Other programs focus on helping you develop the various competencies you need before graduating. This means you’ll complete each competency rather than completing traditional courses. The competencies you’ll be working on include knowledge and skills you need in a healthcare administrator’s position.
Choosing the Right School and Program
When you begin to deliberate between the different healthcare administration masters’ programs, begin with the quality of the program. One must-do: get in touch with graduates from each school you’re considering. They should explain to you how they and their employers have managed to deal with adversity in healthcare and how they adjust to each new trend. Finally, ask them how they recognize opportunities and capitalize on them.
If you’ve already decided what healthcare administration area best fits your interests, remember to narrow these down even further, looking for those that have the best future prospects, such as nursing homes. Consider health informatics or IT, as well.
Examine each program and eliminate any with weak records of success in helping graduates find employment. Don’t forget to check out their accreditation status.
Look for programs that stress leadership development. A generalist approach is better than a program that focuses only one one or two industry areas. You want to be adaptable, in case you need to seek new employment in a different healthcare sector.
Change in the healthcare field is rampant. Therefore, a program that specializes on teaching you how to lead through disruptive events gives you the richest experience.
Executive Master of Healthcare Administration
If you are looking for an executive Master of Healthcare Administration, you’ll be put through a more rigorous admissions process. Once you are admitted to the program, your classes focus more on management, leadership and strategy development.
If your focus is more on preventative healthcare, then a Master of Public Health meets your educational and career goals. Here, you’ll focus on regional and global healthcare trends, health policy impacts and population health.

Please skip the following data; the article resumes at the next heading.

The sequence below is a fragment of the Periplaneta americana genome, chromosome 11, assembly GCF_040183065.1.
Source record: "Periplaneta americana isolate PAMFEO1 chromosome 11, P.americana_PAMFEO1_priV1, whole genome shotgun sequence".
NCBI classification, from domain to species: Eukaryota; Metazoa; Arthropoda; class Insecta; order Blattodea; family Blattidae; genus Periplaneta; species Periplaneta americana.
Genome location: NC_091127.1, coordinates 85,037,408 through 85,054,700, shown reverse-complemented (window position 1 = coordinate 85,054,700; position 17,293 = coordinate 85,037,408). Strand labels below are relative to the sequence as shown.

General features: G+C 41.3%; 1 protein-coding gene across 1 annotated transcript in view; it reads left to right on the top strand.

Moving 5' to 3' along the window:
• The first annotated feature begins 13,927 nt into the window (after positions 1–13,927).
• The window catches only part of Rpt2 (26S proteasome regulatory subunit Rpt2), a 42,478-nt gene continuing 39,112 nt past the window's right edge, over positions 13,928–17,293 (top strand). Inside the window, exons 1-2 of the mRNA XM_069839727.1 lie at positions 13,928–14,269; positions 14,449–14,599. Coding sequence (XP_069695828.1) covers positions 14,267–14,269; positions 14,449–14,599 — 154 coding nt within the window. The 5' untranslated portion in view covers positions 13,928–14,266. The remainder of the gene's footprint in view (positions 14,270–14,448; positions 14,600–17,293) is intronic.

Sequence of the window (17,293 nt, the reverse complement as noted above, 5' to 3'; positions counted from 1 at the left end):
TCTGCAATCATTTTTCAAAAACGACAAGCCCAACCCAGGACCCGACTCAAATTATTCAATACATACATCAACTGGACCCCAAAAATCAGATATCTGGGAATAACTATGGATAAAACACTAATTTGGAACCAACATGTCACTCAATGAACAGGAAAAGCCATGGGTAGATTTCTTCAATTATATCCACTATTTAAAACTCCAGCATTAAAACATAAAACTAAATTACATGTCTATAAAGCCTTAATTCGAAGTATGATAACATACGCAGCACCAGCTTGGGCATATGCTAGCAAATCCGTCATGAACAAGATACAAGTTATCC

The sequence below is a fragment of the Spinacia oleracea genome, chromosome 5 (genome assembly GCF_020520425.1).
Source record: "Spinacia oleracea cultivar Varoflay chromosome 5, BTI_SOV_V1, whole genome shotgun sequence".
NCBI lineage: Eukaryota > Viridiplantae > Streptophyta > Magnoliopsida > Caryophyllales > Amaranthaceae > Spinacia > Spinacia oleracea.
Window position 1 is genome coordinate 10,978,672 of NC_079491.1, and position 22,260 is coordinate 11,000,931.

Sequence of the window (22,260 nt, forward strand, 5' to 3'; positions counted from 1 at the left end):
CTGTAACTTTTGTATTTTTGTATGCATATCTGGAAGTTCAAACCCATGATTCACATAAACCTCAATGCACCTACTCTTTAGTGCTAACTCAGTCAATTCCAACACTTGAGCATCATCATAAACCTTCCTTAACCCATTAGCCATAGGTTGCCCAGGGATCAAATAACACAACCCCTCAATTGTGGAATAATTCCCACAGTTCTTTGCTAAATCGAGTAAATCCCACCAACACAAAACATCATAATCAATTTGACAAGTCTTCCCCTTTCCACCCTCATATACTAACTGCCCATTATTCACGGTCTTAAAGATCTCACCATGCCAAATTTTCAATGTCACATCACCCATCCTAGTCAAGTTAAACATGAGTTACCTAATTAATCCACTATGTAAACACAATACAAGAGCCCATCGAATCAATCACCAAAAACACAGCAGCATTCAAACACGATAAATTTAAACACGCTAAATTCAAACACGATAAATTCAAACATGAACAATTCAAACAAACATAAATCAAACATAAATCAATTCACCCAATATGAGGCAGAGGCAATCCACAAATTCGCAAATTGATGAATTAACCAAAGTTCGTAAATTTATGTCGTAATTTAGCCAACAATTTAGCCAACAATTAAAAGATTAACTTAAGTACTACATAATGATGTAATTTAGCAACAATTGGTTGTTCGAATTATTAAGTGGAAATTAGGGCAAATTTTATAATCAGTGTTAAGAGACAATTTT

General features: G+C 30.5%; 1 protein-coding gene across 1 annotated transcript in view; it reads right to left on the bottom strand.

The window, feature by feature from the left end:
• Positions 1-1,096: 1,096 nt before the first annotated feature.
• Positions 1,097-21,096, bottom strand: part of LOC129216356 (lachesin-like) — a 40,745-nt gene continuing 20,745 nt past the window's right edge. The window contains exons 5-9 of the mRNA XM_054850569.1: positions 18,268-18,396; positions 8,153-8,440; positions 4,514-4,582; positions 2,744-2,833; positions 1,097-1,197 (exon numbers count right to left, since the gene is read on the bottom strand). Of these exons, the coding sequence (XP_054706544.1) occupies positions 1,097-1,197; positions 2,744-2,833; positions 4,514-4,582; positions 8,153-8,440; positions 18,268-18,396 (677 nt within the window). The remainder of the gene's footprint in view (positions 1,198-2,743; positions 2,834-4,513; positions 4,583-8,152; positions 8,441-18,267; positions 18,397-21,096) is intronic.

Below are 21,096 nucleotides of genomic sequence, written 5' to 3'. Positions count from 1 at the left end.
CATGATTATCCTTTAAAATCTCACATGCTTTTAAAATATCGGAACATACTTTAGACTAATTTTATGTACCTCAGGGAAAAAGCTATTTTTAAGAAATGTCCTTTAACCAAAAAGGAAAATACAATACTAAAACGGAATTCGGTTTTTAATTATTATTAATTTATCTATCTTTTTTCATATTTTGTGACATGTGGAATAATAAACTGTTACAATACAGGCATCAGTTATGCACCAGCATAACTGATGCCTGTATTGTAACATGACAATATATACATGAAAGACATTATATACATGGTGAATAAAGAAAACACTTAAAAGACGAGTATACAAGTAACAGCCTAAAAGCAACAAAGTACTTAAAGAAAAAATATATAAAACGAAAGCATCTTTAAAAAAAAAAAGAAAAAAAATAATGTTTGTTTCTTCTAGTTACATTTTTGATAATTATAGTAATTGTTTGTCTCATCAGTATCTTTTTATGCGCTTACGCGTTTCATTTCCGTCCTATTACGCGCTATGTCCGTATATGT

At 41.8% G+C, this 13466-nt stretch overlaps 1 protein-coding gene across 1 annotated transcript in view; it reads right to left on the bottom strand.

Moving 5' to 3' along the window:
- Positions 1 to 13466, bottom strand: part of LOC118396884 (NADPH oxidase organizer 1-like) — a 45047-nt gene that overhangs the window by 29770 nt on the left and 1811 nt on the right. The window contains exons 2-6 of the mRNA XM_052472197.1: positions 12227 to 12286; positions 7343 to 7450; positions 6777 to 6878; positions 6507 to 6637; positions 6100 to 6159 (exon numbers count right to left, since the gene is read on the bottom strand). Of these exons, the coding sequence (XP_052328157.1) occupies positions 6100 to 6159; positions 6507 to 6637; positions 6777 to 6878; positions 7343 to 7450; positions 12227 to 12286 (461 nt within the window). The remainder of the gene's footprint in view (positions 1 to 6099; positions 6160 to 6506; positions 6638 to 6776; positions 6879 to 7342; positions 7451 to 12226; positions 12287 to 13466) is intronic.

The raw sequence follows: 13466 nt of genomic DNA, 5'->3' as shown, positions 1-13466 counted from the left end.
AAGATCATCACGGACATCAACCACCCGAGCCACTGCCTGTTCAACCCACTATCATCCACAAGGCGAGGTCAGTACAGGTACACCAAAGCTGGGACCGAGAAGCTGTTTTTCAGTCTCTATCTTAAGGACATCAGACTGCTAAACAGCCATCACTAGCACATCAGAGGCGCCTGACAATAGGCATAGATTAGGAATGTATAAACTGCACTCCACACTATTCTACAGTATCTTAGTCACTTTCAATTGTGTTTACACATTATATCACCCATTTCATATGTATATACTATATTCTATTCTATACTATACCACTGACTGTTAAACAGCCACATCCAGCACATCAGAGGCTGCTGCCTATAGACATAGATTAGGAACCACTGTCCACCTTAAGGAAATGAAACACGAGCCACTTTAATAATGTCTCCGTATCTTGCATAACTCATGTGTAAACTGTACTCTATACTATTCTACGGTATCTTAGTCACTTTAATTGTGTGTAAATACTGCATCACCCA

The Commission on Accreditation of Healthcare Management Education (CAHME) is the most well-known healthcare administration accreditation organization in the U.S. It accredits the various educational programs in health administration across the country. This communicates to future students that the programs they are interested in are either a good choice or not. Accreditation simply verifies that the teaching processes in place at universities or colleges meet the high standards that the accrediting organization requires.
CAHME draws its evaluators from a broad, interdisciplinary group of organizations that work on healthcare issues. These include clinical, educational and professional professionals who have chosen to ensure that this field offers only the best education to incoming healthcare administration majors. CAHME also helps to promote the value of accreditation to students and healthcare programs, reminding these populations that an accredited program is one that almost always ensures that a program’s graduates will land the best jobs and have the most positive effect on their healthcare organizations.
When you are admitted to an accredited program, you receive several distinct advantages, including access to top-notch internships that will prepare you for the working world. You’ll also receive a high-quality education that delivers some of the latest and most innovative healthcare management practices. You’ll also benefit from your school’s commitment to educating you across the spectrum of healthcare issues—once you graduate, you’ll be prepared to enter any healthcare field you choose. Finally, you’ll be included in an exclusive group of fellow healthcare administrators who also chose accredited MHA or MBA/MHA programs.
Schools that have been accredited undergo rigorous external reviews and internal examinations that look at every aspect of their academic standards and curriculum. Once a university or college meets these high standards, the accreditation statement on its admissions paperwork and website communicate to students that their healthcare offerings are of the highest quality. Every school is accredited on a regular basis to ensure that their standards remain high.
Another accrediting organization is the Southern Association of Colleges and Schools Commission on Colleges (SACSCOC). This organization accredits healthcare administration programs in the southern region of the United States.